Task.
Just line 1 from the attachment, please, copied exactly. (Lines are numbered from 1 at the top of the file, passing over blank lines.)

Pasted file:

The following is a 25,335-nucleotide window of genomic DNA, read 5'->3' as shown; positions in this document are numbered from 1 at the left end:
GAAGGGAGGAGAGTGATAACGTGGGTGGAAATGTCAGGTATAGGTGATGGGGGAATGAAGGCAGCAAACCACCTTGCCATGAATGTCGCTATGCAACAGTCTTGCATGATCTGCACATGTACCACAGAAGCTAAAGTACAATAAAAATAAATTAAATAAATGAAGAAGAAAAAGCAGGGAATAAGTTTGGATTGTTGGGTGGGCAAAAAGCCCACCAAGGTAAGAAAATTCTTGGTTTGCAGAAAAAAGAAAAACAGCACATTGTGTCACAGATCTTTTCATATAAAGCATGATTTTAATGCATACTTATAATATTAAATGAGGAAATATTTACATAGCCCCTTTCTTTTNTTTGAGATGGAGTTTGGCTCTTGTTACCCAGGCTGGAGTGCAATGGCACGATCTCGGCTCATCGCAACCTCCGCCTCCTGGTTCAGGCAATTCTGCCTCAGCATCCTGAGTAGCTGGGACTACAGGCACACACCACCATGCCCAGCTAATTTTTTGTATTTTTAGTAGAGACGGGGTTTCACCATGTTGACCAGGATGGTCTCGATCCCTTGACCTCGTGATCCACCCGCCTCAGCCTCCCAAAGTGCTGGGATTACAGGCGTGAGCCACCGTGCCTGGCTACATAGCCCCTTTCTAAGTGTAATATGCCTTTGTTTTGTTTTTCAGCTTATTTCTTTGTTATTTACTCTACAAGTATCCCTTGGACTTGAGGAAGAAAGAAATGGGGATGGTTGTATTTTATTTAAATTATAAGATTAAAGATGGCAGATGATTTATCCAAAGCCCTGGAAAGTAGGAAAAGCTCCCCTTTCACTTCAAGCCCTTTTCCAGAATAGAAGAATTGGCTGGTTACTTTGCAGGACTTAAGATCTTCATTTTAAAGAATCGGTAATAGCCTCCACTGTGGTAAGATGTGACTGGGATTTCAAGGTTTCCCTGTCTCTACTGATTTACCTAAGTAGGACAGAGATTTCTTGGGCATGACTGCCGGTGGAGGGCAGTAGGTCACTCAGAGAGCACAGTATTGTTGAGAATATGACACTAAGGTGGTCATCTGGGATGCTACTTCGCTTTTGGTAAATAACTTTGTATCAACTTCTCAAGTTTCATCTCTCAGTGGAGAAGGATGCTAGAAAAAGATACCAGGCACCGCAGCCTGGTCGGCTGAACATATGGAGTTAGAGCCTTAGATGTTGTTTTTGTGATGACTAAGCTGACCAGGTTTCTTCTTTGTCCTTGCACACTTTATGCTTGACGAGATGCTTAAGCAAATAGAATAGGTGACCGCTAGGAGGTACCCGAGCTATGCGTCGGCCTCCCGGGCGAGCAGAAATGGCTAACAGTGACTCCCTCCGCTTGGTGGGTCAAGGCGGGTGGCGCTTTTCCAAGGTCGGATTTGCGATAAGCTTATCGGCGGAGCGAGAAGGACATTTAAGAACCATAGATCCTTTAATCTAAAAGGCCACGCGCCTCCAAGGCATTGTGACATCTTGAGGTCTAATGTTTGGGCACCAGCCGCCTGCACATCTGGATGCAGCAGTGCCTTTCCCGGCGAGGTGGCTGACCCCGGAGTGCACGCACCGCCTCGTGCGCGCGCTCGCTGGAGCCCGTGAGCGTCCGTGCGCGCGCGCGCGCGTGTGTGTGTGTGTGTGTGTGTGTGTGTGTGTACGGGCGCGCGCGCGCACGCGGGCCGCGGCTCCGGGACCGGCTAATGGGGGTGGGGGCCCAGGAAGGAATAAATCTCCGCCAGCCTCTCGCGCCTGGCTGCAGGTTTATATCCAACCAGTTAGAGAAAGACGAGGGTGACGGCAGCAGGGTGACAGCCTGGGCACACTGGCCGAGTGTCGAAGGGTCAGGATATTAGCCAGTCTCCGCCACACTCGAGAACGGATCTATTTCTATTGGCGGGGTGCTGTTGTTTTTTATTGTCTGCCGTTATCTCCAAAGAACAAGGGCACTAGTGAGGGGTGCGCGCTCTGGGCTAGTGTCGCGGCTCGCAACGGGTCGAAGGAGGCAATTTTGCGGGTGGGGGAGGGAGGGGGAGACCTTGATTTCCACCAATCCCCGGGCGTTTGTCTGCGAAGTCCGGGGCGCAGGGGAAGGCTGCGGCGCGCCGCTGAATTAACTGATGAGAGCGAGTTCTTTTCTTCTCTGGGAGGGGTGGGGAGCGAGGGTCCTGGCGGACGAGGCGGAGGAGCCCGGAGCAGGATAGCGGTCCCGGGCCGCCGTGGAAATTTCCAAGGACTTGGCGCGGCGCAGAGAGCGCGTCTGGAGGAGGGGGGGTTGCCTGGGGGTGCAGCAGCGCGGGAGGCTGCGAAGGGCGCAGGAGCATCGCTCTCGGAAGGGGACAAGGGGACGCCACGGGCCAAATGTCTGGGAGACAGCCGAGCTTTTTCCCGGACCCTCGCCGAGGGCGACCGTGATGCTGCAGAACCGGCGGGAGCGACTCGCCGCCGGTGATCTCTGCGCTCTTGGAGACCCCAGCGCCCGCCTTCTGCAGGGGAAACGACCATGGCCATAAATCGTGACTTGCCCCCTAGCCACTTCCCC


The following is a 25,335-nucleotide window of genomic DNA, read 5'->3' as shown; positions in this document are numbered from 1 at the left end: